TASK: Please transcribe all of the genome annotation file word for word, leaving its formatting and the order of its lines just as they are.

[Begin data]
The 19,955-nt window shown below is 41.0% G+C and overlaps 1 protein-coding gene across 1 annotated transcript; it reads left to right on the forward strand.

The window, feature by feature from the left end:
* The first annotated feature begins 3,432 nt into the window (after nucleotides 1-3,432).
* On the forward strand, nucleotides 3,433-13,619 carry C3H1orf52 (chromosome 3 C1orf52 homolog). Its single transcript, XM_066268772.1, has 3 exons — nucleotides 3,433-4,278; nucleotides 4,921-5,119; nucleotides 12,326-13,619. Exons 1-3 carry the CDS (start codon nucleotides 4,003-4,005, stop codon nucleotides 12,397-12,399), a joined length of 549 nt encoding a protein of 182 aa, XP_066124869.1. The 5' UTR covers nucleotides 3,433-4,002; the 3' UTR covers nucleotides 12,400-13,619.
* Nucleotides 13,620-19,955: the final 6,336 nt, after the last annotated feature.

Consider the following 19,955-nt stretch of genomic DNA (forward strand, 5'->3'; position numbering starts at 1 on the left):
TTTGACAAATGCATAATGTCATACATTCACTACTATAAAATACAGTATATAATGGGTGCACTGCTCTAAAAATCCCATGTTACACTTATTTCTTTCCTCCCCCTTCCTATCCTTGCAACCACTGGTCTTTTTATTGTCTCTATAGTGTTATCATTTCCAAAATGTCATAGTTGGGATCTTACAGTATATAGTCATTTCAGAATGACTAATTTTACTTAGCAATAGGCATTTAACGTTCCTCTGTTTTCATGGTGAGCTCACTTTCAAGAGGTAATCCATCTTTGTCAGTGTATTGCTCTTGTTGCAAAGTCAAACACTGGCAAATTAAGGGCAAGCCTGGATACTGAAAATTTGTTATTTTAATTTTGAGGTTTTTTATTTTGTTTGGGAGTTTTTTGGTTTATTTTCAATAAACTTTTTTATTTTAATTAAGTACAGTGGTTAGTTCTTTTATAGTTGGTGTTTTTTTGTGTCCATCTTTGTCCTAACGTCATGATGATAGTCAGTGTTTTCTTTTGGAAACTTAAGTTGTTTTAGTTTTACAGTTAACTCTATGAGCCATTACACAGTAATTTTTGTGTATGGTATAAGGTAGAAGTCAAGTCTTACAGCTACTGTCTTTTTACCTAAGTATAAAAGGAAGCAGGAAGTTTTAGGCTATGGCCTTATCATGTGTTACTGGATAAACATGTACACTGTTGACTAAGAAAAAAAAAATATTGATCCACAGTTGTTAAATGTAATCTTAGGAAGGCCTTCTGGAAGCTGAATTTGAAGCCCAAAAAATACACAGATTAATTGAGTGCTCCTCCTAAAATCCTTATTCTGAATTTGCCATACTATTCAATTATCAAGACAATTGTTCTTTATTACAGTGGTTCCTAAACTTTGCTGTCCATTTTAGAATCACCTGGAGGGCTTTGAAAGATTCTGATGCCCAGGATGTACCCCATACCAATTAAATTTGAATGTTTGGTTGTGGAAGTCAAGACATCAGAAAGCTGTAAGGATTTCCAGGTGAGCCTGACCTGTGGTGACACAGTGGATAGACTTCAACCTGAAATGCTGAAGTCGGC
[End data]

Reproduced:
The 19,955-nt window shown below is 41.0% G+C and overlaps 1 protein-coding gene across 1 annotated transcript; it reads left to right on the forward strand.

The window, feature by feature from the left end:
* The first annotated feature begins 3,432 nt into the window (after nucleotides 1-3,432).
* On the forward strand, nucleotides 3,433-13,619 carry C3H1orf52 (chromosome 3 C1orf52 homolog). Its single transcript, XM_066268772.1, has 3 exons — nucleotides 3,433-4,278; nucleotides 4,921-5,119; nucleotides 12,326-13,619. Exons 1-3 carry the CDS (start codon nucleotides 4,003-4,005, stop codon nucleotides 12,397-12,399), a joined length of 549 nt encoding a protein of 182 aa, XP_066124869.1. The 5' UTR covers nucleotides 3,433-4,002; the 3' UTR covers nucleotides 12,400-13,619.
* Nucleotides 13,620-19,955: the final 6,336 nt, after the last annotated feature.

Consider the following 19,955-nt stretch of genomic DNA (forward strand, 5'->3'; position numbering starts at 1 on the left):
TTTGACAAATGCATAATGTCATACATTCACTACTATAAAATACAGTATATAATGGGTGCACTGCTCTAAAAATCCCATGTTACACTTATTTCTTTCCTCCCCCTTCCTATCCTTGCAACCACTGGTCTTTTTATTGTCTCTATAGTGTTATCATTTCCAAAATGTCATAGTTGGGATCTTACAGTATATAGTCATTTCAGAATGACTAATTTTACTTAGCAATAGGCATTTAACGTTCCTCTGTTTTCATGGTGAGCTCACTTTCAAGAGGTAATCCATCTTTGTCAGTGTATTGCTCTTGTTGCAAAGTCAAACACTGGCAAATTAAGGGCAAGCCTGGATACTGAAAATTTGTTATTTTAATTTTGAGGTTTTTTATTTTGTTTGGGAGTTTTTTGGTTTATTTTCAATAAACTTTTTTATTTTAATTAAGTACAGTGGTTAGTTCTTTTATAGTTGGTGTTTTTTTGTGTCCATCTTTGTCCTAACGTCATGATGATAGTCAGTGTTTTCTTTTGGAAACTTAAGTTGTTTTAGTTTTACAGTTAACTCTATGAGCCATTACACAGTAATTTTTGTGTATGGTATAAGGTAGAAGTCAAGTCTTACAGCTACTGTCTTTTTACCTAAGTATAAAAGGAAGCAGGAAGTTTTAGGCTATGGCCTTATCATGTGTTACTGGATAAACATGTACACTGTTGACTAAGAAAAAAAAAATATTGATCCACAGTTGTTAAATGTAATCTTAGGAAGGCCTTCTGGAAGCTGAATTTGAAGCCCAAAAAATACACAGATTAATTGAGTGCTCCTCCTAAAATCCTTATTCTGAATTTGCCATACTATTCAATTATCAAGACAATTGTTCTTTATTACAGTGGTTCCTAAACTTTGCTGTCCATTTTAGAATCACCTGGAGGGCTTTGAAAGATTCTGATGCCCAGGATGTACCCCATACCAATTAAATTTGAATGTTTGGTTGTGGAAGTCAAGACATCAGAAAGCTGTAAGGATTTCCAGGTGAGCCTGACCTGTGGTGACACAGTGGATAGACTTCAACCTGAAATGCTGAAGTCGGC